In terms of Framingham ten year risk score, the low fat group decreased its risk by 0,1%, while the low carb group increased its risk by 0,1% . At the end of the trial, participants in the low fat group had a 0,7% ten year risk, while participants in the low carb group had a 0,9% ten year risk. This difference between the groups is too small to be clinically meaningful, but it is quite a difference from the prior study, which found a significant decrease in ten year risk with the low carb diet.

One thing to note before we get to the final conclusion, is that the carb intake in the low carb group was around 100-150 grams in both studies. While this is low carb compared to the standard western diet, it is far above what proponents of a ketogenic diet recommend. It is possible that a more severe carbohydrate restriction would show even greater weight loss benefits. These two studies are not able to answer that question. However, the first study was aiming for a ketogenic diet and didn’t even come close, so it is also quite likely that ketosis is not a realistically achievable long term state for the majority of people, even if it is effective in theory.

Final conclusion: Basically, from these two studies I think we can conclude that a low carb diet is at least as effective as a low fat diet for weight loss. Additionally, the data from these studies does not support the idea that a low carb diet increases risk of heart disease compared with a low fat diet. As an aside, that is another nail in the coffin of the cholesterol hypothesis.

You might also be interested in my article about whether exercise is an effective way to lose weight or my article about whether salt is bad for your health.

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33 thoughts on “Low carb vs low fat: which diet is better?”

  1. Interesting article, thank you. Did the studies break down the results by gender? Low carb / low fat diets have sometimes had different outcomes for males vs females, a difference in the numbers of male vs female participants could help explain why the two studies had different results.

  2. The “A to Z” study, led by Christoffer Gardener found that the advantage for the Atkins diet compared to other diets was mostly for the individuals with methabolic syndrome. So if you were overwight but without having the metabolic syndrome then low carb made little difference regarding your weight.

  3. Hello! What about earlier weightloss episodes among the participants? Often a new method to loose weight gains better effects than people who have tried ones with succes, then goes back to “normal” and gain weight again, will try again the same method but whit not so good result. It seems that the body will learn and tries to keep a balance not to loose energy, even if it is over weighted. Could here be a possible difference?

    1. Hi Theresa,
      It is possible. The first study excluded people who had experienced significant weight loss during the preceding six months, while the second study didn’t exclude those people, so that could be part of the explanation for the difference between the studies.

  4. Some years ago I recall reading that one problem with these types of studies is that what people say they were eating often does not match what they actually ate once tests on urine etc were done. ( Sorry, I don’t recall where I read it. ) In many cases, low carb / low fat were not low. In some, the actual diet consumed was effectively the same across groups. Inevitable, outside a metabolic ward I suppose. So I tend to take all such studies with a little scepticism. An interesting article though. Thank you.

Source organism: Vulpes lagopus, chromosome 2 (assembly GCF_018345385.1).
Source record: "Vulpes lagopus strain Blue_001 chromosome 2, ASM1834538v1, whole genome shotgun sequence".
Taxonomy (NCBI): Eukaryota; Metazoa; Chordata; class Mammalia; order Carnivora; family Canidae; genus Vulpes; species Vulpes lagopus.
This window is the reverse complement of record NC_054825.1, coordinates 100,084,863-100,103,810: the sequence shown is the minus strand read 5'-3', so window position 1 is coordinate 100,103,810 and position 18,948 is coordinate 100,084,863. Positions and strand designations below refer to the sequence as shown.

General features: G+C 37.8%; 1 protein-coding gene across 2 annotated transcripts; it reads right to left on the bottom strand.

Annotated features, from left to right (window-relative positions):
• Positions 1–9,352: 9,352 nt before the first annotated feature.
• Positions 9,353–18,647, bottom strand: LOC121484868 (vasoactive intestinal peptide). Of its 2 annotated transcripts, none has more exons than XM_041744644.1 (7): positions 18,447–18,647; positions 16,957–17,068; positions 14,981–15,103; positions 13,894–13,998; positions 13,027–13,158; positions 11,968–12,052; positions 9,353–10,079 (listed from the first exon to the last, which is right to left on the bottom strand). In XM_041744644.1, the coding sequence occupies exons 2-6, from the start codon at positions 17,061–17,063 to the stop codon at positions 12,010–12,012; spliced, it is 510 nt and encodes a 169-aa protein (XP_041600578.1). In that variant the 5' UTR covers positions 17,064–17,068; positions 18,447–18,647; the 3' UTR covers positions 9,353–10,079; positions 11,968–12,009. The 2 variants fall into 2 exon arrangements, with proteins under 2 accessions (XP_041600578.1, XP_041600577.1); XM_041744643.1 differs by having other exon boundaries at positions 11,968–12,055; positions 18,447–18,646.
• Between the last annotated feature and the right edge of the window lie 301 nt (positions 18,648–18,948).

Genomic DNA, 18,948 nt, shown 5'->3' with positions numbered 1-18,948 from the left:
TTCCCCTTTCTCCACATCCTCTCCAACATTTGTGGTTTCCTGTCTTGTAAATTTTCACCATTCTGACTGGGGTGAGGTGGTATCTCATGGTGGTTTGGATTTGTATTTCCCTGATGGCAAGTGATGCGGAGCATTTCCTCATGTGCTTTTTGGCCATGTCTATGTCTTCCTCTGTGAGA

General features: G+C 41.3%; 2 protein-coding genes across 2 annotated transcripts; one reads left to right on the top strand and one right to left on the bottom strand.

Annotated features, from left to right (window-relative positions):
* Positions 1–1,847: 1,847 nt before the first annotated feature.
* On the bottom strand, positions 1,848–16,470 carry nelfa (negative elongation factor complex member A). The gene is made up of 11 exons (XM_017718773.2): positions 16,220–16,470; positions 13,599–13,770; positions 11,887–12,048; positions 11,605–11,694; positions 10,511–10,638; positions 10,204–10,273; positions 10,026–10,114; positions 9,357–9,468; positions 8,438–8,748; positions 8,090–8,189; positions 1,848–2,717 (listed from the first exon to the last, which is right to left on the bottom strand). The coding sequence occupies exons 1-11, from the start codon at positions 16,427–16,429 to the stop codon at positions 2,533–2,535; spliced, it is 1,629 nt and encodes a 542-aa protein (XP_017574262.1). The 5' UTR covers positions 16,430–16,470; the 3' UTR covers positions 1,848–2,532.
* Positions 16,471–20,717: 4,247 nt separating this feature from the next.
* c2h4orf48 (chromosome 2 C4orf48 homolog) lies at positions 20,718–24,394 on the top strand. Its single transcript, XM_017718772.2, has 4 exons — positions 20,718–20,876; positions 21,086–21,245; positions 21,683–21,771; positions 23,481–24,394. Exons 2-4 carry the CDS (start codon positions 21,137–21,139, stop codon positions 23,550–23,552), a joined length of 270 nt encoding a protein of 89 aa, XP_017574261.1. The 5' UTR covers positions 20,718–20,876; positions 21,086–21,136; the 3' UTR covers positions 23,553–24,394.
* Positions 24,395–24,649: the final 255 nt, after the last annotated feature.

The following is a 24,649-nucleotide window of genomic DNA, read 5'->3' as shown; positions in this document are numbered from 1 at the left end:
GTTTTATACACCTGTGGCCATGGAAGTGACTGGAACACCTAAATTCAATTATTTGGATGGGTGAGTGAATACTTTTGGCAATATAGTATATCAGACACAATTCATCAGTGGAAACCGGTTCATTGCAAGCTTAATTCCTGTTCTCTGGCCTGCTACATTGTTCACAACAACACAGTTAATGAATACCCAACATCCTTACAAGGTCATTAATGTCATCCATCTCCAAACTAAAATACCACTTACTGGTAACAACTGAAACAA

5. Video presentation of A to Z study called The battle of the diets. Check after roughly 40 min for discussion on weight loss with Atkins for metabolically ill (“insulin restistant”) people.

  6. I wondered why you didn’t mention the fact that a high carb diet raises blood glucose, and therefore insulin production which is known as the ‘fat storage hormone’?

    That is thought to cause damage to the lining of the blood vessels and contribute to atherosclerosis, plus general inflammation, and type 2 diabetes as well. Fats and proteins, ie ‘low carb’, have far less impact on blood glucose levels as well as keeping us sated for longer.

    As someone who grew up in the 60s in the UK, I can remember when we were all slim and anyone who happened to be overweight was said to have a ‘glandular problem’. At that time we had cooked school lunches (“meat and two veg”, not pasta or rice generally, other than maybe macaroni cheese once a month and rice pudding now and then) and I had another cooked meal in the evening when my dad got home from work! I was very slim, looking back at the photos, but I didn’t exercise much more than when dietary advice changed to low fat.

    Once that happened, pasta-based meals and rice-based meals took off (they’re cheap, as well, so thought to be a “win/win” situation) – schools didn’t really teach cooking skills as time went on, so people started relying on ready meals and so on and there was hidden sugar in much of it. One of my school friends who was slightly ‘plump’, shall we say, said recently that her mum just fed them on sandwiches every day, as she’d had a school dinner, and processed breakfast cereals in the morning, and considers that was the reason for her slightly excess weight.

    1. Hi Vanessa,
      I think what you are writing is very sensible, and foods like rice and pasta that have high amounts of carbohydrates and very low levels of nutrients are probably a big part of the explanation for the global obesity epidemic. The reason I didn’t mention it was because it was outside the scope of the article, which was already on the long side. Since you ask, I will provide the data.